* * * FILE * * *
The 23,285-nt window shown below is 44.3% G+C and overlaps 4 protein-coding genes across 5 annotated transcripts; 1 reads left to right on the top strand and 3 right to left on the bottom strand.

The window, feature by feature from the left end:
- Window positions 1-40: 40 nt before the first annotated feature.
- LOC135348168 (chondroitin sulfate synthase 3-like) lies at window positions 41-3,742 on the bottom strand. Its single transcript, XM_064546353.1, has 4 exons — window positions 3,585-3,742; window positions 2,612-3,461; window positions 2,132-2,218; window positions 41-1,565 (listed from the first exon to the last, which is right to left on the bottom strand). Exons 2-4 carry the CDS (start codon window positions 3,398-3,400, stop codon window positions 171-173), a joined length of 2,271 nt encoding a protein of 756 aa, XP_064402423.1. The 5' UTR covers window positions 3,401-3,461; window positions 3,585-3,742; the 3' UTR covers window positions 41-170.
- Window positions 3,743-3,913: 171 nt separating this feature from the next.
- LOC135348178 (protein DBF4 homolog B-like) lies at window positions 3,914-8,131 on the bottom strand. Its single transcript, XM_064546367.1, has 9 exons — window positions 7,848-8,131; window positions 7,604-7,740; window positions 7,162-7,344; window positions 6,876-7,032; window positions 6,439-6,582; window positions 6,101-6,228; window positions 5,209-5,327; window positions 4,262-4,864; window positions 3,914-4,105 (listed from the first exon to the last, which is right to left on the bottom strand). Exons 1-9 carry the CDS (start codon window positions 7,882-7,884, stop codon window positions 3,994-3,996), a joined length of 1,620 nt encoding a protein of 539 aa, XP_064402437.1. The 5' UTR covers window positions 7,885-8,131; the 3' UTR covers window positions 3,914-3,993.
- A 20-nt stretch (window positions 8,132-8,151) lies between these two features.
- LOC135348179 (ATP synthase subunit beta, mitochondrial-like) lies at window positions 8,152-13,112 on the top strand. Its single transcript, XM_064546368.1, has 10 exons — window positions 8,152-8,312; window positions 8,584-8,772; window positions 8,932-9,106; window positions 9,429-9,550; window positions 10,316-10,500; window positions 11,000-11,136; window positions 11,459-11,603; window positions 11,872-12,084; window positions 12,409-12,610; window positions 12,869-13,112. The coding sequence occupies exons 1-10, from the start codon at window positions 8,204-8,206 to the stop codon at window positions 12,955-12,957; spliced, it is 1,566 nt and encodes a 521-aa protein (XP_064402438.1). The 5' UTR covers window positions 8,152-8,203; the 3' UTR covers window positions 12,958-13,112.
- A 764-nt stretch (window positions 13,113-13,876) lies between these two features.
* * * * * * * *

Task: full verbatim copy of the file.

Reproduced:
The 23,285-nt window shown below is 44.3% G+C and overlaps 4 protein-coding genes across 5 annotated transcripts; 1 reads left to right on the top strand and 3 right to left on the bottom strand.

The window, feature by feature from the left end:
- Window positions 1-40: 40 nt before the first annotated feature.
- LOC135348168 (chondroitin sulfate synthase 3-like) lies at window positions 41-3,742 on the bottom strand. Its single transcript, XM_064546353.1, has 4 exons — window positions 3,585-3,742; window positions 2,612-3,461; window positions 2,132-2,218; window positions 41-1,565 (listed from the first exon to the last, which is right to left on the bottom strand). Exons 2-4 carry the CDS (start codon window positions 3,398-3,400, stop codon window positions 171-173), a joined length of 2,271 nt encoding a protein of 756 aa, XP_064402423.1. The 5' UTR covers window positions 3,401-3,461; window positions 3,585-3,742; the 3' UTR covers window positions 41-170.
- Window positions 3,743-3,913: 171 nt separating this feature from the next.
- LOC135348178 (protein DBF4 homolog B-like) lies at window positions 3,914-8,131 on the bottom strand. Its single transcript, XM_064546367.1, has 9 exons — window positions 7,848-8,131; window positions 7,604-7,740; window positions 7,162-7,344; window positions 6,876-7,032; window positions 6,439-6,582; window positions 6,101-6,228; window positions 5,209-5,327; window positions 4,262-4,864; window positions 3,914-4,105 (listed from the first exon to the last, which is right to left on the bottom strand). Exons 1-9 carry the CDS (start codon window positions 7,882-7,884, stop codon window positions 3,994-3,996), a joined length of 1,620 nt encoding a protein of 539 aa, XP_064402437.1. The 5' UTR covers window positions 7,885-8,131; the 3' UTR covers window positions 3,914-3,993.
- A 20-nt stretch (window positions 8,132-8,151) lies between these two features.
- LOC135348179 (ATP synthase subunit beta, mitochondrial-like) lies at window positions 8,152-13,112 on the top strand. Its single transcript, XM_064546368.1, has 10 exons — window positions 8,152-8,312; window positions 8,584-8,772; window positions 8,932-9,106; window positions 9,429-9,550; window positions 10,316-10,500; window positions 11,000-11,136; window positions 11,459-11,603; window positions 11,872-12,084; window positions 12,409-12,610; window positions 12,869-13,112. The coding sequence occupies exons 1-10, from the start codon at window positions 8,204-8,206 to the stop codon at window positions 12,955-12,957; spliced, it is 1,566 nt and encodes a 521-aa protein (XP_064402438.1). The 5' UTR covers window positions 8,152-8,203; the 3' UTR covers window positions 12,958-13,112.
- A 764-nt stretch (window positions 13,113-13,876) lies between these two features.